Justin sees existence as largely a result of crude chance, with religions having sprung up in order to avoid or mitigate it. Thus, if you believe Sodom was levelled by an angry god, instead of a wandering chunk of space rubble which happened to land on the city thanks to a piece of incalculably bad luck, then you better believe people will want to placate him. The idea of removing religion from the human experience casts new light through old windows, and Justin begins work on a thesis which could form the basis of a new TV documentary. And yet, Justin wonders if he’s on the right track after all; if perhaps religion acts as a moral safeguard in the merry old England of village greens, red brick lanes and leafy pubs.
If you’ve stuck with me so far, then you may be wondering: what’s the score here? Is there a plot? Is there even a narrative? But in depicting an old man’s journey through life, Aldiss has done something unusual. This is a novel where you’ve no idea where the story is going to go. There is no frame of reference. In its examination of quotidian matters, Comfort Zone defies what we usually expect from novels. I’d say its closest tonal relative is soap opera, but there’s little of the histrionics. Things are grounded, all the same. In Justin’s bowel difficulties, Aldiss falls back on a few fart jokes, but it’s also a sobering account of the sort of thing we can all expect as the clock begins to wind down on our bodies.
Aldiss is a sleekit old bugger. Race, immigration and religion frequently pop up in Comfort Zone, and when these things clash with a fixed idea of middle England, I am on my guard. The only thing that keeps it out of unsavoury realms is the author’s sly sense of humour, and his firm control of Justin, the well-meaning liberal dodderer. Justin has left-leaning principles; he is as likely to pour scorn on Christian precepts as much as Muslim or Jewish. The contempt we feel on his behalf when he meets a sniffy Church of England preacher straight out of Dorothy L Sayers is explosive.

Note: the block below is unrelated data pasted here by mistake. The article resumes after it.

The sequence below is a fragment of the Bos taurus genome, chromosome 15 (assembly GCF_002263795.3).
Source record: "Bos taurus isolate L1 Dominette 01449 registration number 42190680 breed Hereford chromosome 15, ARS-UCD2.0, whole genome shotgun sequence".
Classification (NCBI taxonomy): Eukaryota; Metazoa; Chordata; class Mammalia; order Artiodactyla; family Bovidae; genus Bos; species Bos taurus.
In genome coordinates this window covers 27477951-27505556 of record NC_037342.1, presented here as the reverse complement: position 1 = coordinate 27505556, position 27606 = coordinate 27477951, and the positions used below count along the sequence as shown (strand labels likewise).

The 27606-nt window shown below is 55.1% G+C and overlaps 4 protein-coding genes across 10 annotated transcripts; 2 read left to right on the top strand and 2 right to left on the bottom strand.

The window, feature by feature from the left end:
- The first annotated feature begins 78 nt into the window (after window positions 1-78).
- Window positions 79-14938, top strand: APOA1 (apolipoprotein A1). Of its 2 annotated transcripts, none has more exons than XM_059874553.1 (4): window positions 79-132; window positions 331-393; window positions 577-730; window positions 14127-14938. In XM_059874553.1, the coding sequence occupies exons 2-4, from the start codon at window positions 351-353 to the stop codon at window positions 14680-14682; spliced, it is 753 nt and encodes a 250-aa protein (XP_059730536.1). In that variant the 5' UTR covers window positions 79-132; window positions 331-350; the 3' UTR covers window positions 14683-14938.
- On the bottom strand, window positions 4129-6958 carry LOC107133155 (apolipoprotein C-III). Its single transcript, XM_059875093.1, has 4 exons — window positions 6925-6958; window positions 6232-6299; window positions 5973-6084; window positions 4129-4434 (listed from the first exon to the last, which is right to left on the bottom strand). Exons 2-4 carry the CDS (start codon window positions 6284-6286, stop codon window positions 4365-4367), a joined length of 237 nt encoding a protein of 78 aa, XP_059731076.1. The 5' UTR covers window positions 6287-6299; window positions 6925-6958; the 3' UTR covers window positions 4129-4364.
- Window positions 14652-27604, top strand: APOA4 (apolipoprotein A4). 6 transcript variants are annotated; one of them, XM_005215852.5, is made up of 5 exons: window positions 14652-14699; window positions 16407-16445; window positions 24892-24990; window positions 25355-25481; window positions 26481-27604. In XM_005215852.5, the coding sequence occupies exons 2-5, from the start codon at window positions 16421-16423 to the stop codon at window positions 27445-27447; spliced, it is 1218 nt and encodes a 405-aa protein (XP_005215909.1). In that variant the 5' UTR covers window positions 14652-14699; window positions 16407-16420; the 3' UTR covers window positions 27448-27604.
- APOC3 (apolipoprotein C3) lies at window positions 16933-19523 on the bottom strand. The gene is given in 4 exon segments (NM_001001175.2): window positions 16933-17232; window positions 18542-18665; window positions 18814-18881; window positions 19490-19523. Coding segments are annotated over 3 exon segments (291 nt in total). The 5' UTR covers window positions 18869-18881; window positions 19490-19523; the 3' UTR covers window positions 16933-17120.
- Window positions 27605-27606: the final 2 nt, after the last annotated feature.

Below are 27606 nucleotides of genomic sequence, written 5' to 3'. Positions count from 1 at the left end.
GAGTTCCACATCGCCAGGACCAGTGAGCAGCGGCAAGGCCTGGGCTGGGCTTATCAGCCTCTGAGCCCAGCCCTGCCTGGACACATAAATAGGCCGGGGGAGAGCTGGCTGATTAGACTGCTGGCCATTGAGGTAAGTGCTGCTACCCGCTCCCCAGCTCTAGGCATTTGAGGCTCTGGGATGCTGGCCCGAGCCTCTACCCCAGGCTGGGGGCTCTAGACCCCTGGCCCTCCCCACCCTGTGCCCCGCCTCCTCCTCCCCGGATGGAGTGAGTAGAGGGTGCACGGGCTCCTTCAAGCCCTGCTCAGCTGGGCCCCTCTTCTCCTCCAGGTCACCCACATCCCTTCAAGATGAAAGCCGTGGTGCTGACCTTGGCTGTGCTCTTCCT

But Justin can also be gloriously offensive. He jokes about his cleaning lady’s deity of choice, the ancient god Baal, and is stunned when she flies into a rage. He is also complicit in a rather condescending ribbing of the psychotic homeless man Jack Hughes (“J’accuse!” ) at the start of the book, which could have far-reaching consequences.
Comfort Zone is an oddity. But, as time goes on, and you stack up more and more books on your shelves, and you get used to plots, characters, heroes, villains and all the tired concepts and constructs, it’s a welcome one. (When was the last time you failed to guess who did it in Silent Witness?)
I was intrigued by Justin’s mental meanderings and gripped by his reactions to everyday life. Comfort Zone would seem to be the very antithesis of a page-turner, and yet for that very reason, it was a page-turner to me. I can’t remember ever reading a novel like it, and yet it’s a story where very little seems to be happening. Make of that what you will.